Barrister

Barrister-at-Lawbarristersbarcalled to the barBar-at-lawcounselthe BarBarrister at LawlawyerBL
A barrister is a type of lawyer in common law jurisdictions.wikipedia
3,729 Related Articles

Lawyer

attorneylawyersattorneys
A barrister is a type of lawyer in common law jurisdictions.
A lawyer or attorney is a person who practices law, as an advocate, attorney, attorney at law, barrister, barrister-at-law, bar-at-law, canonist, canon lawyer, civil law notary, counsel, counselor, counsellor, solicitor, legal executive, or public servant preparing, interpreting and applying law, but not as a paralegal or charter executive secretary.

Solicitor

solicitorsSolicitor GeneralSolicitor-General
Barristers are distinguished from solicitors, who have more direct access to clients, and may do transactional-type legal work.
There are many more solicitors than barristers in England; they undertake the general aspects of giving legal advice and conducting legal proceedings.

Inns of Court

Inn of CourtInnInns
Barristers are regulated by the Bar for the jurisdiction where they practise, and in some countries, by the Inn of Court to which they belong.
The Inns of Court in London are the professional associations for barristers in England and Wales.

Bar association

barthe barintegrated
Barristers are regulated by the Bar for the jurisdiction where they practise, and in some countries, by the Inn of Court to which they belong.
In many Commonwealth jurisdictions, the bar association comprises lawyers who are qualified as barristers or advocates in particular, versus solicitors (see bar council).

Rights of audience

right of audienceright to protect their rights
A barrister will usually have rights of audience in the higher courts, whereas other legal professionals will often have more limited access, or will need to acquire additional qualifications to have such access.
In English law, there is a fundamental distinction between barristers, who have rights of audience in the superior courts, and solicitors, who have rights of audience in the lower courts, unless a certificate of advocacy is obtained, which allows a solicitor to represent clients in the superior courts also.

Jurist

legal scholarlaw professorjurists
A barrister, who can be considered a jurist, is a lawyer who represents a litigant as advocate before a court of appropriate jurisdiction.
Professionally, in the United Kingdom, Australia, New Zealand, South Africa, and in many other Commonwealth countries, the word jurist sometimes refers to a barrister and solicitor, whereas in the United States of America and Canada it often refers to a judge.

Court

court of lawcourtscourts of law
Their tasks include taking cases in superior courts and tribunals, drafting legal pleadings, researching the philosophy, hypothesis and history of law, and giving expert legal opinions.
The judge or panel of judges may also be collectively referred to as "the bench" (in contrast to attorneys and barristers, collectively referred to as "the bar").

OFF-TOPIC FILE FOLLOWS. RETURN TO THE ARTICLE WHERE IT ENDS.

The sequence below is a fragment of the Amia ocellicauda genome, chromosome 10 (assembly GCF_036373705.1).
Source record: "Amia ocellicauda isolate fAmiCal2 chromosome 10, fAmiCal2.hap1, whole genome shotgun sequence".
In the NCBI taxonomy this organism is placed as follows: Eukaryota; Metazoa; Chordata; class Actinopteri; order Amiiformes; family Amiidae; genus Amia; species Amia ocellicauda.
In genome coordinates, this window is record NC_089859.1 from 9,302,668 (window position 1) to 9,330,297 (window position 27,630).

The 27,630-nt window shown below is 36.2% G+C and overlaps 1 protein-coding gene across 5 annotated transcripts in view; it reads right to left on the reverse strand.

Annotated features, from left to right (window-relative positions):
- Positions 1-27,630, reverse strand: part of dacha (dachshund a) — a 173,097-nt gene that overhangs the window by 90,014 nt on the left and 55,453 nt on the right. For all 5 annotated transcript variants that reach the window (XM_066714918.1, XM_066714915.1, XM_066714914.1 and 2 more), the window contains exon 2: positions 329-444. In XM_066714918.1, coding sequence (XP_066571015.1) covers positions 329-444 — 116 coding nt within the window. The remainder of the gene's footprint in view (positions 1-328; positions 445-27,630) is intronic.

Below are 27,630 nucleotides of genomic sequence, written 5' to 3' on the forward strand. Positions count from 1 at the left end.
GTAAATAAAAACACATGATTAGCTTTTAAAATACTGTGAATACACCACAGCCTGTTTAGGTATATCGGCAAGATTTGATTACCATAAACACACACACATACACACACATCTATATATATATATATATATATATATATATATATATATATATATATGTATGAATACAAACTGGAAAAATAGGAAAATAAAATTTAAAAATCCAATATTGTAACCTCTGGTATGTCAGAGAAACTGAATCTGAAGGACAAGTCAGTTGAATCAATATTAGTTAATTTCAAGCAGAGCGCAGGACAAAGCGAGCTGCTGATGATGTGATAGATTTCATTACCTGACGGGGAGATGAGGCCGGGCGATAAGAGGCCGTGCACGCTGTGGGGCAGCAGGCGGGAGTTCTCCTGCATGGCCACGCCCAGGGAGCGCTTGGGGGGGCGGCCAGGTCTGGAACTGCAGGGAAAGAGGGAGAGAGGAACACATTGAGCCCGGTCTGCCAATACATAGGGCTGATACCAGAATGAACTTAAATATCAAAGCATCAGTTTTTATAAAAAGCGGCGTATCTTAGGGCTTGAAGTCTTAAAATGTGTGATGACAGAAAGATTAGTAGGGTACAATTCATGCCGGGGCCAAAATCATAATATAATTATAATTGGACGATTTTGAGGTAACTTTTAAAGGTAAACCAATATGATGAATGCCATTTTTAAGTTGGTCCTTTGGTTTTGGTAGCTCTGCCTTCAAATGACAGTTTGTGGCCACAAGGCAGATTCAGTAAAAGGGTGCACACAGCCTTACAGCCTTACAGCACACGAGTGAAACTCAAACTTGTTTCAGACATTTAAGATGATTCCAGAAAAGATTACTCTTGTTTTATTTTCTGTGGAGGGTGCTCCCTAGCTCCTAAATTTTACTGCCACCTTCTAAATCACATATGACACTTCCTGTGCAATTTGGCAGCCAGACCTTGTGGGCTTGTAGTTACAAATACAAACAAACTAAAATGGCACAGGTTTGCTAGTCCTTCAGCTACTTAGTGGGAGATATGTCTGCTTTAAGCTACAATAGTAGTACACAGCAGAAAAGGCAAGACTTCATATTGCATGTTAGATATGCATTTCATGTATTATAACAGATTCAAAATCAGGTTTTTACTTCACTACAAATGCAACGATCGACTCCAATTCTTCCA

Fused profession

fusedfused legal professionFusion of the legal profession
Historically, the distinction was absolute, but in the modern legal age, some countries that had a split legal profession now have a fused profession – anyone entitled to practise as a barrister may also practise as a solicitor, and vice versa.
Fused profession is a term relating to jurisdictions where the legal profession is not divided between barristers and solicitors.

Cab-rank rule

represent whichever clients came to them
In English law (and other countries which adopt the rule), the cab-rank rule is the obligation of a barrister to accept any work in a field in which they profess themselves competent to practise, at a court at which they normally appear, and at their usual rates.

High Court (Hong Kong)

High CourtHigh Court of Hong KongHong Kong High Court
In the High Court and the Court of Final Appeal, as a general rule, only barristers and solicitor-advocates are allowed to speak on behalf of any party in open court.
A person who has practised for at least 10 years as a barrister, advocate, solicitor or judicial officer in Hong Kong or another common law jurisdiction is eligible to be appointed as a High Court Judge or Recorder.

King's Inns

King's InnIrish barKing's Inns, Dublin
The Honorable Society of King's Inns is the only educational establishment which runs vocational courses for barristers in the Republic and degrees of Barrister-at-Law can only be conferred by King's Inns.
The Honorable Society of King's Inns is the institution which controls the entry of barristers-at-law into the justice system of Ireland.

Bands (neckwear)

bandsbarrister's bandspreaching bands
For example, in Ireland, England, and Wales, a barrister usually wears a horsehair wig, stiff collar, bands, and a gown.
Bands varied from small white turn-down collars and ruffs to point lace bands, depending upon fashion, until the mid-seventeenth century, when plain white bands came to be the invariable neck-wear of all judges, serjeants, barristers, students, clergy, and academics.

Bar Council of Ireland

Irish BarBarcalled to the Irish bar